Shola Ladoja is the founder of Simply Green, which is a farm-to-table company specializing in vegetables, fruits, juices, spices and herbs. The border lockdown has meant that many of the retail and supermarket chains can no longer import foreign produce into the country.

But this hurdle created a new opportunity for Ladoja.

“[Previously], I tried to get my juices into local stores in Nigeria but they all turned me down and most of them wanted to buy imported juices. The lockdown meant that they had to buy a local brand like mine because they could not get them from abroad anymore. We are now able to sell a lot more during this time than previous years,” says Ladoja.

On the logistics side, however, Ladoja has also felt the pinch of the pandemic like most business that require consistent movement of goods and services. The lockdown scenario prevented his workers from coming in and as a result, the company’s daily delivery of juices, has come to an abrupt stop.  

Ladoja has had to start thinking outside the box to make ends meet.

“We have come up with a fruit and vegetable box, which we sell directly on our website to our customers. So, they can now buy lettuce, kale and carrots, which we have never done before. So, this period has forced us to think about how we can expand the business and this time we actually created a new line of business, which was not in the plans for this year,” says Ladoja.

According to the United Nation’s Food and Agriculture Organization (FAO), even before the Covid-19 crisis, farmers had not been able to satisfy the demands of Nigeria’s population.

“I feel like the government should give out grants and loans and support for small businesses so that they don’t crash. I have friends who have complained they are going to shut down their businesses because they haven’t been paid for two months. A lot of people cannot sell their produce in Lagos because the markets are closed which is going to affect a lot of farmers at this time,” says Ladoja.

Nigeria used to import over a million tonnes of rice from Thailand annually. That number has been significantly reduced with the implementation of high import taxes. This has led to an abnormal increase in food prices in Nigeria since the onset of the coronavirus with the UN estimating the number of people facing acute food security stands to rise to 265 million globally in 2020 as a result of the economic impact of the pandemic.

Nigeria has substantially increased domestic rice production in the pandemic but is still a long way from reaching the levels needed for the country to sufficiently feed itself. Coupled with the decline in global oil prices, it is safe to say the adverse economic impact of Covid-19 on Africa’s most populous country is going to be felt for a long time to come.

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Entrepreneurs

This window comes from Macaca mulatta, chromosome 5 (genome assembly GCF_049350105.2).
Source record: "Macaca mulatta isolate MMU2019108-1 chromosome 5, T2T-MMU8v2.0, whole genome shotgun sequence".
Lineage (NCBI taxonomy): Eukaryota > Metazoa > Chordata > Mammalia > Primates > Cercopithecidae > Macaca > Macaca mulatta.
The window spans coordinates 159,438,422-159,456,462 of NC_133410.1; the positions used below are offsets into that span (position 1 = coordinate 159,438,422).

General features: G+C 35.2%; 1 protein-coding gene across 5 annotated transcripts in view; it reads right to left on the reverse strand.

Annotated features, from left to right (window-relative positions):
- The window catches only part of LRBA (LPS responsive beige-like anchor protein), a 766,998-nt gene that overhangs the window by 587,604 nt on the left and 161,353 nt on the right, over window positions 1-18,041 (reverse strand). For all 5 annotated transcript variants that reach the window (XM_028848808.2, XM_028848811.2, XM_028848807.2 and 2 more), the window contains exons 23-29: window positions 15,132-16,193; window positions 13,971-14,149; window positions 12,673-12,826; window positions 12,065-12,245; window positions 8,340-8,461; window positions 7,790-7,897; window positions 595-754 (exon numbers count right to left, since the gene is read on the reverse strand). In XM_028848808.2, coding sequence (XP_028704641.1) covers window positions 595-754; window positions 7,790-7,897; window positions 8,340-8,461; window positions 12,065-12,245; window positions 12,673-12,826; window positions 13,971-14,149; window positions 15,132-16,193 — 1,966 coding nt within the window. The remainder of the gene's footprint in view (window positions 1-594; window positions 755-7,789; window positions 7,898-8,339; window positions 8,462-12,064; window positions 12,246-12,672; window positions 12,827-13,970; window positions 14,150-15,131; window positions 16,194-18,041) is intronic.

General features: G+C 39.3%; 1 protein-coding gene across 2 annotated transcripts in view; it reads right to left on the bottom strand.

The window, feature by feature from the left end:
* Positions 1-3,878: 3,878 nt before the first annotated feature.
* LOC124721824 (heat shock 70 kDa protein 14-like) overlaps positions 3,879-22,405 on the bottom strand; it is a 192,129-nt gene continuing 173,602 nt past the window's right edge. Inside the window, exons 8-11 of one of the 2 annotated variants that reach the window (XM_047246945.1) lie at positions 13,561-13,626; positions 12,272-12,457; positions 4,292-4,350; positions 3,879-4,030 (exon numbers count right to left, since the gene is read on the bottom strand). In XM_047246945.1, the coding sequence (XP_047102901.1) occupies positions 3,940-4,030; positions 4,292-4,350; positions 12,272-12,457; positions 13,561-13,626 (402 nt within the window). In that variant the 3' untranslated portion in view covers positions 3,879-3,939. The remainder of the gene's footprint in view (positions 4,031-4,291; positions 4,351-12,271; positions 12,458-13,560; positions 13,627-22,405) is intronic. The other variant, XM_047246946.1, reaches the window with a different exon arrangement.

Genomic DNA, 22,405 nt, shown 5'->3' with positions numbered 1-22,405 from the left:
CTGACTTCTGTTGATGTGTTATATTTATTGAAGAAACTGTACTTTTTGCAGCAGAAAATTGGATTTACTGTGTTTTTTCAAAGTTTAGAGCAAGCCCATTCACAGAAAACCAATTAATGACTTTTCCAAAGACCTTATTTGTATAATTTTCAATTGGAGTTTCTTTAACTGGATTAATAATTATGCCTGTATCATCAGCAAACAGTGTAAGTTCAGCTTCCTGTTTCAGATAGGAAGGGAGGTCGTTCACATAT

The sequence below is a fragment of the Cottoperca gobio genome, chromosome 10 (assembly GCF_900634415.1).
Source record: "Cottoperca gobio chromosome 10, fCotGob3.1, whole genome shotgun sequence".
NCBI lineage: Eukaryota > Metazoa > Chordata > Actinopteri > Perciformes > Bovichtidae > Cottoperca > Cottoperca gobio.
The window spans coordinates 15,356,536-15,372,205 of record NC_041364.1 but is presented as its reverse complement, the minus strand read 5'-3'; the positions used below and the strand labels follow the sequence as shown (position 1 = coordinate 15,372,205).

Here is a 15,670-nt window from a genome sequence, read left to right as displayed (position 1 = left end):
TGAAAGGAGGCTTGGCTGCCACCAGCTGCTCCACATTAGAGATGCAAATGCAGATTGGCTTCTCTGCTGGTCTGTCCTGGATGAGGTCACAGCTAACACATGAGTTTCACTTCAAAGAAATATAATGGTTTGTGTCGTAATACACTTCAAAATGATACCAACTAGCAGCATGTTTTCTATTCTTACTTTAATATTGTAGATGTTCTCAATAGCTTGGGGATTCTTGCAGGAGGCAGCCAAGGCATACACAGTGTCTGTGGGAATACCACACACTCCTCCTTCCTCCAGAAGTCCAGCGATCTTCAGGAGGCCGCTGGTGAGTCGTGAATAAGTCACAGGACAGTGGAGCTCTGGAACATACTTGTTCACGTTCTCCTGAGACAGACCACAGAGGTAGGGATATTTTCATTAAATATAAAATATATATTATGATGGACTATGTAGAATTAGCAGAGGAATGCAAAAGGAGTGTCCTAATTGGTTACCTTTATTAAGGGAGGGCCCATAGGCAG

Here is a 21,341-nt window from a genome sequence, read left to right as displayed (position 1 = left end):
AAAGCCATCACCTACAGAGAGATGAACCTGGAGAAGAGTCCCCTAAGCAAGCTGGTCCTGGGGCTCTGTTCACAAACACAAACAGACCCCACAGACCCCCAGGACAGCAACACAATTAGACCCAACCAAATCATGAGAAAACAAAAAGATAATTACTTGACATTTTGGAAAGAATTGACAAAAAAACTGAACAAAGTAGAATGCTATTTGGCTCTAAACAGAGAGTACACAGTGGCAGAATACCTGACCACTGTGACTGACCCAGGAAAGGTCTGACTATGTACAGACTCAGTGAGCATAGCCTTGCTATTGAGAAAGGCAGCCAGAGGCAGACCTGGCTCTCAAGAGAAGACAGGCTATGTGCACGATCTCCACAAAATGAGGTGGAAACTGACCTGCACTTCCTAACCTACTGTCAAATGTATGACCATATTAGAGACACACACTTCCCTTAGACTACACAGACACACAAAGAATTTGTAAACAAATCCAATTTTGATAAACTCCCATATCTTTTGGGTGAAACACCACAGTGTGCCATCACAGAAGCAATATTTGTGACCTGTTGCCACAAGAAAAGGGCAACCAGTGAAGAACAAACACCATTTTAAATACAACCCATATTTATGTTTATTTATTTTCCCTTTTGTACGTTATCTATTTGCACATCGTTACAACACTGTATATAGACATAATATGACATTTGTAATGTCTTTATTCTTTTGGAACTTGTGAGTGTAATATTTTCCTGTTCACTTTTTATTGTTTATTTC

All For Grooming Future Leaders

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Katlego Thwane has had to dip into his own savings, with the Covid-19 crisis, to fund his noble cause, teaching the underprivileged in a South African township.

He is in his twenties, yet turning around the destiny of underprivileged young people around him.

Katlego Thwane, a 28-year-old born and bred in South Africa’s lively township of Soweto, is an educator and founder of the Atlegang Bana Foundation here that caters to primary school learners who struggle to keep up at school and need additional help.

“Our foundation also provides for needy learners from underprivileged backgrounds. One of my biggest campaigns at the foundation every year is to give confidence and motivation to learners for the year ahead,” says Thwane.

He has bagged numerous awards and accolades for his work, as a 2017 Young Community Shaper, 2018 Lead SA hero and featuring on live television show Big Up on SABC Mzansi in 2018.

Growing up, he was a “naughty boy”, as he describes himself, but says many are now astonished at the serious, ambitious young man he has become.

“Teaching has always been a passion of mine. I love seeing change, transformation and grooming leaders, and value their education while being innovative in taking our country forward.”

Thwane has recently established a clothing brand, BANA, under the Atlegang Bana Foundation. He is also currently handing out food parcels to the needy in his community, in partnership with Hollywoodbets.

“The virus has affected us immensely with many parents losing their jobs or taking salary cuts, we are not receiving the financial support as before. This has led to me [dipping] into my own personal pocket and [using it] to buy tutors data for teaching virtually,” says Thwane.

Most schools continue operating online because learners haven’t as yet returned to school, however, this has come with its share of setbacks.

Makosha Masedi, a parent of a Grade 4 learner, says her challenges come with network issues and understanding the tasks given to the child.

“Some of the programs that the work is loaded on to is not friendly for all devices, so submitting and retrieving becomes a problem, as also understanding some of the work,” rues Masedi.

But Thwane powers on, hoping for a better tomorrow, for himself and his country.